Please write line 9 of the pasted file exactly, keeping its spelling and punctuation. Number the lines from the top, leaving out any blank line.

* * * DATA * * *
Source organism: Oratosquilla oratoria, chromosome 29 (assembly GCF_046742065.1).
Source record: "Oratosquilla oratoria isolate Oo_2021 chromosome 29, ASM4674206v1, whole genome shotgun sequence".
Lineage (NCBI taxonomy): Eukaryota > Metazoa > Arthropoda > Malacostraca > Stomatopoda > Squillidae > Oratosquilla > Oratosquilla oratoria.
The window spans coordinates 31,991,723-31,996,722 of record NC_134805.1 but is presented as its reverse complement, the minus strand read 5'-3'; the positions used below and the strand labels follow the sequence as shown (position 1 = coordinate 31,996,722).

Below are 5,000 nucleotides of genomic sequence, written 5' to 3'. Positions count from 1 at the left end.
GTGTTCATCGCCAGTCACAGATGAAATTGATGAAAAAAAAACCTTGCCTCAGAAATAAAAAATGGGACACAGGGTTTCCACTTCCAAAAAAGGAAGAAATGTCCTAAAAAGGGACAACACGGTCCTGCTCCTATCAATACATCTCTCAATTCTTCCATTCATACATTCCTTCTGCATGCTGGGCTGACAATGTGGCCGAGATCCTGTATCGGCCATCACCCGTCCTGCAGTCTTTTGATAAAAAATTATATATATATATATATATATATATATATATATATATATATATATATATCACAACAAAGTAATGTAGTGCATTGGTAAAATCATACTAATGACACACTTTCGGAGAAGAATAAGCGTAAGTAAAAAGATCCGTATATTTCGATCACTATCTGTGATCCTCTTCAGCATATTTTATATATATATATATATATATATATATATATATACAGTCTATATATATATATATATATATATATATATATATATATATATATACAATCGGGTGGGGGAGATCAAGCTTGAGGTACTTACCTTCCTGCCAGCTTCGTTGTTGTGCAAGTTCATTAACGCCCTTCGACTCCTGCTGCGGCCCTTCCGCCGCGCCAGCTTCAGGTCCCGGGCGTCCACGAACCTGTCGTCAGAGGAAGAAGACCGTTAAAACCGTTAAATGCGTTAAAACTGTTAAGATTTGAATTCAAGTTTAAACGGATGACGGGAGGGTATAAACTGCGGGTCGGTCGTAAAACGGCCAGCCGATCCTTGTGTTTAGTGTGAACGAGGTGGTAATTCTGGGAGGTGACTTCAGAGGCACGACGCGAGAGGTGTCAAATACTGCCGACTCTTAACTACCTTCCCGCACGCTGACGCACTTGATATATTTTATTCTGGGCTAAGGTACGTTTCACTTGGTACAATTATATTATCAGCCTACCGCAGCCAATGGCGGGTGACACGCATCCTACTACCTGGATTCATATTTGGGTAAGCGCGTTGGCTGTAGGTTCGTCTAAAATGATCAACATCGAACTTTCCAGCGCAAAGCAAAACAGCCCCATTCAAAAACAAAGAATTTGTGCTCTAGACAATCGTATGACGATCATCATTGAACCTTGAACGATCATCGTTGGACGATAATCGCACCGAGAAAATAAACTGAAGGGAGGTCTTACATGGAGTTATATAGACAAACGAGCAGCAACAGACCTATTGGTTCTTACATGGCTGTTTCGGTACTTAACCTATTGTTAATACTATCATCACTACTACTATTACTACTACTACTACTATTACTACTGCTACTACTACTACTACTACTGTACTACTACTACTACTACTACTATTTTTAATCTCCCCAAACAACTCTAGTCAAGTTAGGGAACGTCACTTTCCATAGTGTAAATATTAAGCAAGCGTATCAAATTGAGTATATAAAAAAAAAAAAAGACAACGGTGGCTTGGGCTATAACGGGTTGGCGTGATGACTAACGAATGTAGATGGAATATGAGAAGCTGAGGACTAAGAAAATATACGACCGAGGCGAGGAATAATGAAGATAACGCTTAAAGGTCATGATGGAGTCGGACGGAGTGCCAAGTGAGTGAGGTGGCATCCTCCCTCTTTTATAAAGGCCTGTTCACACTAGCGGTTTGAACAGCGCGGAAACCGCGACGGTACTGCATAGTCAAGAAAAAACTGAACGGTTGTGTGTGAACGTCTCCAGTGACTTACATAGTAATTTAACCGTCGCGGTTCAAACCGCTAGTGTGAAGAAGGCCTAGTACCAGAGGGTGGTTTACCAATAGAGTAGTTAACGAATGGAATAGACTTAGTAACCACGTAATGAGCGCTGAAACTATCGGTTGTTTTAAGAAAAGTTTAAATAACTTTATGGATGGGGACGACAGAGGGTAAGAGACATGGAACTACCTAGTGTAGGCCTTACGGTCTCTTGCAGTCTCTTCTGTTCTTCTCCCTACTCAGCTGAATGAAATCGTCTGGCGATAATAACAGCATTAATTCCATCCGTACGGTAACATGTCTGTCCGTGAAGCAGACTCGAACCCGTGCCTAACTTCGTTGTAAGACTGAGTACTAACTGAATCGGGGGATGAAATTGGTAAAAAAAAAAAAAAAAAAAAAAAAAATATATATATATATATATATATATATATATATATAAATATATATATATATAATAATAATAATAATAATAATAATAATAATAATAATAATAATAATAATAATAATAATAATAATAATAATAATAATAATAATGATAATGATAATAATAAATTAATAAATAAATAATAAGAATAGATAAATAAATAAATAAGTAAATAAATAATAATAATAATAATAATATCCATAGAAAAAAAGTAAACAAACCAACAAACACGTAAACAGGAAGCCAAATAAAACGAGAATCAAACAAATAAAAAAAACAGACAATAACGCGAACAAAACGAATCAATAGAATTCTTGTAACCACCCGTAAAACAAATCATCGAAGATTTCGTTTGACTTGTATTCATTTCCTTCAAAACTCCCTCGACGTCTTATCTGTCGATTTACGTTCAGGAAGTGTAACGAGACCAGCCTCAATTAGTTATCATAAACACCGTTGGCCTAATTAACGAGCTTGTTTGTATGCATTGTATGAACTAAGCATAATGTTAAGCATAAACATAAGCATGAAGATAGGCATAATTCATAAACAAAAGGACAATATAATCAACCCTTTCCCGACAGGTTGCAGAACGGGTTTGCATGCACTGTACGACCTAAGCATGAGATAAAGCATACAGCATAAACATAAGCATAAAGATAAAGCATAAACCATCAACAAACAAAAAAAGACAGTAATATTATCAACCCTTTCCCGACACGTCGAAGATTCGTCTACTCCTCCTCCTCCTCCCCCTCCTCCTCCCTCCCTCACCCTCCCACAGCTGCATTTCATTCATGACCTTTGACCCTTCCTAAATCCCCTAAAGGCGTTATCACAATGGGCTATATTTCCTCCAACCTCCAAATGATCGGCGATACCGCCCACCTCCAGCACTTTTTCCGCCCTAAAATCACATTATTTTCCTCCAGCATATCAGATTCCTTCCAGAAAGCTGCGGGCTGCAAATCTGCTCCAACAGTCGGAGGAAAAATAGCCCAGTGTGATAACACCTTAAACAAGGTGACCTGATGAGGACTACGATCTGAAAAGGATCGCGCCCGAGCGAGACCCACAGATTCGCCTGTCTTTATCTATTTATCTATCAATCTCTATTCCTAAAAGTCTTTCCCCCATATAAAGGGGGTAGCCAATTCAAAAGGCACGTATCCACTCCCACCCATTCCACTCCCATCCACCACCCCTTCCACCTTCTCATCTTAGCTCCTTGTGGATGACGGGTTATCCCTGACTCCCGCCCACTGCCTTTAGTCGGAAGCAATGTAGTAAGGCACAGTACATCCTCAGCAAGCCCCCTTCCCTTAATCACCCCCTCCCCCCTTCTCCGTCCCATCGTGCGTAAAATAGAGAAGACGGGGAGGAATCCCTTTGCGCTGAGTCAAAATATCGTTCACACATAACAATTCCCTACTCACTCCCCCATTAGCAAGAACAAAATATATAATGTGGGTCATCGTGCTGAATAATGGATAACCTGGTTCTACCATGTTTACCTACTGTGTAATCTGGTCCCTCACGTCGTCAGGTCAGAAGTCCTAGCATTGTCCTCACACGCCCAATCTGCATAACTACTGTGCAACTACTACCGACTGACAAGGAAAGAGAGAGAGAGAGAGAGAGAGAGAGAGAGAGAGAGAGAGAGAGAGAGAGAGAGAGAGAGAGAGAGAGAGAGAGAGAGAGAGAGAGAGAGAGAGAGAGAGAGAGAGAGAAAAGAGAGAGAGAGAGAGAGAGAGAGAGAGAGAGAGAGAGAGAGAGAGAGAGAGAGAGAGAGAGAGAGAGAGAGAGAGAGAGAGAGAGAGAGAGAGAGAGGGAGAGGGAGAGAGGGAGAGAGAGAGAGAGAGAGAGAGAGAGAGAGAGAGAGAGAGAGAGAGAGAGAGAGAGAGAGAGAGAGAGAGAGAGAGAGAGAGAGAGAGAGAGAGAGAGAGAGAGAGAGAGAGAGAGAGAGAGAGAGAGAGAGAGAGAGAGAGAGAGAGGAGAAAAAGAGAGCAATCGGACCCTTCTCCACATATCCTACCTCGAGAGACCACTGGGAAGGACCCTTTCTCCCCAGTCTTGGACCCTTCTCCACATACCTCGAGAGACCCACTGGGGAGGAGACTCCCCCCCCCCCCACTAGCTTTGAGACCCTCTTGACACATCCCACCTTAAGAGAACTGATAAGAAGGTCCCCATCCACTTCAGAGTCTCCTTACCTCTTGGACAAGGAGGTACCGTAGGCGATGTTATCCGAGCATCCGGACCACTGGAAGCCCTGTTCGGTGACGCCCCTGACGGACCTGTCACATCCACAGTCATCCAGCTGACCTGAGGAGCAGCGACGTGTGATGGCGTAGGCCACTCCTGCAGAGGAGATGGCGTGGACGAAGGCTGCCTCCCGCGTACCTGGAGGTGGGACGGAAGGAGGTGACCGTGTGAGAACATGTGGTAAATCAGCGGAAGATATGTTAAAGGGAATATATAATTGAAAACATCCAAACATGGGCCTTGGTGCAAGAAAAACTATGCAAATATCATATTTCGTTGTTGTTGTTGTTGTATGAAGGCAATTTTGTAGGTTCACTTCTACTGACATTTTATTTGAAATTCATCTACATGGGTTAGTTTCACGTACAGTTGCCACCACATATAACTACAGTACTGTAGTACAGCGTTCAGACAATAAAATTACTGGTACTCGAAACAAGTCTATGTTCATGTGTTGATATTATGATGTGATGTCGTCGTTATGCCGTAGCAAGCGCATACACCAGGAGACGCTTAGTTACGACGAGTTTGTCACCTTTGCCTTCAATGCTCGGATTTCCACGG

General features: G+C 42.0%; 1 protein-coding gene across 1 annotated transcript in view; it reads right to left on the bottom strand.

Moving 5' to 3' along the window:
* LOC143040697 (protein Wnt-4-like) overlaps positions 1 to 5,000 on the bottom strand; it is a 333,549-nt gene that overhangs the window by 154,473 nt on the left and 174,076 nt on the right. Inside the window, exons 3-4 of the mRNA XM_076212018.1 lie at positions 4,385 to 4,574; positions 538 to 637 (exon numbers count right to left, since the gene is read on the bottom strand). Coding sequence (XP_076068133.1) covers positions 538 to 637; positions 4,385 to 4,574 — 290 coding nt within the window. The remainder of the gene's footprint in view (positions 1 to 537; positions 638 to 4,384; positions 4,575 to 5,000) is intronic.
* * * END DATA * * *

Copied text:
* LOC143040697 (protein Wnt-4-like) overlaps positions 1 to 5,000 on the bottom strand; it is a 333,549-nt gene that overhangs the window by 154,473 nt on the left and 174,076 nt on the right. Inside the window, exons 3-4 of the mRNA XM_076212018.1 lie at positions 4,385 to 4,574; positions 538 to 637 (exon numbers count right to left, since the gene is read on the bottom strand). Coding sequence (XP_076068133.1) covers positions 538 to 637; positions 4,385 to 4,574 — 290 coding nt within the window. The remainder of the gene's footprint in view (positions 1 to 537; positions 638 to 4,384; positions 4,575 to 5,000) is intronic.